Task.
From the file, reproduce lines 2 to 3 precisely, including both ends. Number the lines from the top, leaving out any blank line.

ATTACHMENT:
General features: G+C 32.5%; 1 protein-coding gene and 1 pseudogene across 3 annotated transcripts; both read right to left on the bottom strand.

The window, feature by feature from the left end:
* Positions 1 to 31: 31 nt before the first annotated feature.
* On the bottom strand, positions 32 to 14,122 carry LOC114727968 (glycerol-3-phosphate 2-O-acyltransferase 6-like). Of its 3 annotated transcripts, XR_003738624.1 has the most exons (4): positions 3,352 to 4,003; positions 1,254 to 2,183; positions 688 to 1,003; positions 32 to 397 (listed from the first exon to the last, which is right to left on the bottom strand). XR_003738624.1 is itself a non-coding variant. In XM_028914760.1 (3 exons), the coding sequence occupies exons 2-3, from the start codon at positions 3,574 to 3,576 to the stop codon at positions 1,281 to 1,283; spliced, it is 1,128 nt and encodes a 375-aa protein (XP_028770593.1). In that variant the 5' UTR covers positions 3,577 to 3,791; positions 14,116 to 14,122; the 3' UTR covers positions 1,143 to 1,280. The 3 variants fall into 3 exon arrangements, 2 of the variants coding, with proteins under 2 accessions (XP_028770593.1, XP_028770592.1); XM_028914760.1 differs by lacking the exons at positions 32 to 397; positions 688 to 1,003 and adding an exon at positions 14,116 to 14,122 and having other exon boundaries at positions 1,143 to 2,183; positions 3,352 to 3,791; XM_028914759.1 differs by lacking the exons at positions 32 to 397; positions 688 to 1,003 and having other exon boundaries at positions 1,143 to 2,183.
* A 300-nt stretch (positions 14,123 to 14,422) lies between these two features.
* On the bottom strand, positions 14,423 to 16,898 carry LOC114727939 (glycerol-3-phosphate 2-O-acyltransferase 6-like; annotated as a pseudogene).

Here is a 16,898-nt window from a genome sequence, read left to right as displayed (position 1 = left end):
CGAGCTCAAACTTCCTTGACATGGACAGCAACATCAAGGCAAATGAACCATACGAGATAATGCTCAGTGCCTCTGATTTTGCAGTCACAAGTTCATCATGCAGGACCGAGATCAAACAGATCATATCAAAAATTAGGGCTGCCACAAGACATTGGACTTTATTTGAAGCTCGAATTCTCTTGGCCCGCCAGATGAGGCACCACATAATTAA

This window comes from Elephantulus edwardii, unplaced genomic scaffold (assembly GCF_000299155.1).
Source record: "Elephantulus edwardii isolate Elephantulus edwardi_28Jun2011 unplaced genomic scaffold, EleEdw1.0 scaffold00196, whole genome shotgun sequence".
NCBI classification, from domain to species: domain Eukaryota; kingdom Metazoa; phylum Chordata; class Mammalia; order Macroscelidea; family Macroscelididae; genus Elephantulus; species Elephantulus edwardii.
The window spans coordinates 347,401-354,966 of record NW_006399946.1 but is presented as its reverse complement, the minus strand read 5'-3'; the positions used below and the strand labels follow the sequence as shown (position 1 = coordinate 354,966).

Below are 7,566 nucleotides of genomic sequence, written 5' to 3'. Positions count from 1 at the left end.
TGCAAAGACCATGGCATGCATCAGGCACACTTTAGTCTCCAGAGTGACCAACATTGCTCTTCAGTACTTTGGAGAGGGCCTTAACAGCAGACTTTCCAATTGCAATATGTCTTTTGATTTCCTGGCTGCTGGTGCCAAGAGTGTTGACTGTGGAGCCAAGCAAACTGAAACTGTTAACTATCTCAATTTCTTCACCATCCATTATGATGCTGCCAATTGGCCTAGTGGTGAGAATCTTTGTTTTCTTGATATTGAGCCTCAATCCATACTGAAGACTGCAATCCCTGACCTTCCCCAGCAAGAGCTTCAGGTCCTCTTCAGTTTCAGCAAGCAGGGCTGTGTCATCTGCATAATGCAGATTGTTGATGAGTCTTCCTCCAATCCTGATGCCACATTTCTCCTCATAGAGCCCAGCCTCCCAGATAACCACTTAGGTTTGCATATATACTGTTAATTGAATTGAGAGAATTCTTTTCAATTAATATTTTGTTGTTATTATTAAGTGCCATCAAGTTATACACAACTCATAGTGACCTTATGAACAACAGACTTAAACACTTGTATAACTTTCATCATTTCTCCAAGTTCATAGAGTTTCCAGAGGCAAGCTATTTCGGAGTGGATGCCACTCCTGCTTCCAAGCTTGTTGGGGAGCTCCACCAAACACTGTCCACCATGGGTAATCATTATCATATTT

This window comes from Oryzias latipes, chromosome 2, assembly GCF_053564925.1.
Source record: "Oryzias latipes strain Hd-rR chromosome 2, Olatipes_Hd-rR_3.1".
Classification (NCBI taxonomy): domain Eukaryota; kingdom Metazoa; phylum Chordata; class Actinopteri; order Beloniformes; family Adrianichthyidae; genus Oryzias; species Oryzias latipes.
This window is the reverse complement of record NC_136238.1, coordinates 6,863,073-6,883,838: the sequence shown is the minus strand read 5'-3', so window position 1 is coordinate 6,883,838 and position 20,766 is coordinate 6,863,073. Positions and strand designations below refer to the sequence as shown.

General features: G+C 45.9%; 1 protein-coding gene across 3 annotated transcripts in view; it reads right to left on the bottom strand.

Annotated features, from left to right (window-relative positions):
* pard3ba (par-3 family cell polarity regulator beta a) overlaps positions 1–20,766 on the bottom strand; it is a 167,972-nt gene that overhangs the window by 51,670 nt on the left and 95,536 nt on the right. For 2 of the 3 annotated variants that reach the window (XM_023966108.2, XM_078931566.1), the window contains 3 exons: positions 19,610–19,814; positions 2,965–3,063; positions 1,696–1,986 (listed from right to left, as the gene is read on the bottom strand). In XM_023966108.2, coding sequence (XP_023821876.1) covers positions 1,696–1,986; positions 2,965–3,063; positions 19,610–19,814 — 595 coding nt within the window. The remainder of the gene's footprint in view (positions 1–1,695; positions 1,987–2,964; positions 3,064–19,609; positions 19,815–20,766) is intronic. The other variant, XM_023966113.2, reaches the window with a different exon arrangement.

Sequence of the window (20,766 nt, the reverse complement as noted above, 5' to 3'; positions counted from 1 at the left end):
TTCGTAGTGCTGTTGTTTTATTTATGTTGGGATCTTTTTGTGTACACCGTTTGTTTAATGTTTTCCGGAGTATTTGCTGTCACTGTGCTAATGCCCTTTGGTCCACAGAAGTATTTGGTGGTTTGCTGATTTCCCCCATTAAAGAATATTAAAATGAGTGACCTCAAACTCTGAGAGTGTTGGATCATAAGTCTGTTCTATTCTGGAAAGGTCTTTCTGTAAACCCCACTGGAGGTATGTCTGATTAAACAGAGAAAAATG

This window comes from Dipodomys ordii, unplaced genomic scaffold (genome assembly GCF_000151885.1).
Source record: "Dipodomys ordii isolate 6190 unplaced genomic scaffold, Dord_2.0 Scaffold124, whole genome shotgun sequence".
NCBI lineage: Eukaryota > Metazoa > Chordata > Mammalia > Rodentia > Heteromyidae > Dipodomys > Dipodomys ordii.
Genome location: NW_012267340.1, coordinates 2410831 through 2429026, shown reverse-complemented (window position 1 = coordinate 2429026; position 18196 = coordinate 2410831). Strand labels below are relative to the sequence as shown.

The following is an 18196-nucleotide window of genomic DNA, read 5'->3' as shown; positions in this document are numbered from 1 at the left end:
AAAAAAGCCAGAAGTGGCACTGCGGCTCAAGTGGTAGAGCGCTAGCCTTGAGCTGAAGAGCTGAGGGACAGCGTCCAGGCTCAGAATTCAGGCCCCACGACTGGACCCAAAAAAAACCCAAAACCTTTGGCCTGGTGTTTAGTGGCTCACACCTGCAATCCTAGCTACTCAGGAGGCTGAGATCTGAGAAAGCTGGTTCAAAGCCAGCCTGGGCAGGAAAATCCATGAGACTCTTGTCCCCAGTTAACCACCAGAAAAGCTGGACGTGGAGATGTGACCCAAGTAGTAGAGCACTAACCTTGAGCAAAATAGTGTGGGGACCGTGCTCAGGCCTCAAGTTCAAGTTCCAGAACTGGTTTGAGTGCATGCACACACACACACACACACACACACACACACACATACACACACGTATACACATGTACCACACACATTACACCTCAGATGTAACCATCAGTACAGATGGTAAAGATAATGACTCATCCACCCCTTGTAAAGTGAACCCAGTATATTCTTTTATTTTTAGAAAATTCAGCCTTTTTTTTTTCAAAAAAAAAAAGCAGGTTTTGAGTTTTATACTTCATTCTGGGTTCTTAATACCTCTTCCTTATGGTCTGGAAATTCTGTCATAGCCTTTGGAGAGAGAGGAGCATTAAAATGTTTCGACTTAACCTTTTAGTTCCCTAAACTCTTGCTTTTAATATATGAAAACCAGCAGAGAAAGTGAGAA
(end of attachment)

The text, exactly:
The window, feature by feature from the left end:
* Positions 1 to 31: 31 nt before the first annotated feature.